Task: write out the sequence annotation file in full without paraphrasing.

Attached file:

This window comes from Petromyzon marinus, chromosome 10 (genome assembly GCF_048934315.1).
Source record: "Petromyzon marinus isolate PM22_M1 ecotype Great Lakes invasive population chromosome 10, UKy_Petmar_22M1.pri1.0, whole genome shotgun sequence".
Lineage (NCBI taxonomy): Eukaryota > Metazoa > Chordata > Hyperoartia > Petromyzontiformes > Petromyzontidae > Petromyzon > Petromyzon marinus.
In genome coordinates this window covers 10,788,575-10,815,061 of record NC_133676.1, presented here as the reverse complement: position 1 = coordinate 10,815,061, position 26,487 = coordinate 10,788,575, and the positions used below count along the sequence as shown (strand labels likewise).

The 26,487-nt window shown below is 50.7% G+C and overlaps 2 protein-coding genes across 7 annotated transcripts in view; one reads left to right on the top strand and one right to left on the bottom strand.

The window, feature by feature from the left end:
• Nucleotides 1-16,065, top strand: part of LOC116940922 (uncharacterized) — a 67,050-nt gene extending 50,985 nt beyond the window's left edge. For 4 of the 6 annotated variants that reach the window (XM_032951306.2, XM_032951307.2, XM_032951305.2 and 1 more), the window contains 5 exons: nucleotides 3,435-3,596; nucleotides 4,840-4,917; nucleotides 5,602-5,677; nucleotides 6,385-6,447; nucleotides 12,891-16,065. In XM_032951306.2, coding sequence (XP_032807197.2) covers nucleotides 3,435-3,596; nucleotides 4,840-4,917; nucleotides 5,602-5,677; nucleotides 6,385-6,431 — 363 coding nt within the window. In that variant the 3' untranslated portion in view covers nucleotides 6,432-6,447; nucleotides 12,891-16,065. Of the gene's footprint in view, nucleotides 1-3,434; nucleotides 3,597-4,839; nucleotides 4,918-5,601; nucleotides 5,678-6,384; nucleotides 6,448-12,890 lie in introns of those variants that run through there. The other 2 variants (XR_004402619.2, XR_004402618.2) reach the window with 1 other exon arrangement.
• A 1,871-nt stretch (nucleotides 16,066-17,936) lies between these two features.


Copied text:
This window comes from Petromyzon marinus, chromosome 10 (genome assembly GCF_048934315.1).
Source record: "Petromyzon marinus isolate PM22_M1 ecotype Great Lakes invasive population chromosome 10, UKy_Petmar_22M1.pri1.0, whole genome shotgun sequence".
Lineage (NCBI taxonomy): Eukaryota > Metazoa > Chordata > Hyperoartia > Petromyzontiformes > Petromyzontidae > Petromyzon > Petromyzon marinus.
In genome coordinates this window covers 10,788,575-10,815,061 of record NC_133676.1, presented here as the reverse complement: position 1 = coordinate 10,815,061, position 26,487 = coordinate 10,788,575, and the positions used below count along the sequence as shown (strand labels likewise).

The 26,487-nt window shown below is 50.7% G+C and overlaps 2 protein-coding genes across 7 annotated transcripts in view; one reads left to right on the top strand and one right to left on the bottom strand.

The window, feature by feature from the left end:
• Nucleotides 1-16,065, top strand: part of LOC116940922 (uncharacterized) — a 67,050-nt gene extending 50,985 nt beyond the window's left edge. For 4 of the 6 annotated variants that reach the window (XM_032951306.2, XM_032951307.2, XM_032951305.2 and 1 more), the window contains 5 exons: nucleotides 3,435-3,596; nucleotides 4,840-4,917; nucleotides 5,602-5,677; nucleotides 6,385-6,447; nucleotides 12,891-16,065. In XM_032951306.2, coding sequence (XP_032807197.2) covers nucleotides 3,435-3,596; nucleotides 4,840-4,917; nucleotides 5,602-5,677; nucleotides 6,385-6,431 — 363 coding nt within the window. In that variant the 3' untranslated portion in view covers nucleotides 6,432-6,447; nucleotides 12,891-16,065. Of the gene's footprint in view, nucleotides 1-3,434; nucleotides 3,597-4,839; nucleotides 4,918-5,601; nucleotides 5,678-6,384; nucleotides 6,448-12,890 lie in introns of those variants that run through there. The other 2 variants (XR_004402619.2, XR_004402618.2) reach the window with 1 other exon arrangement.
• A 1,871-nt stretch (nucleotides 16,066-17,936) lies between these two features.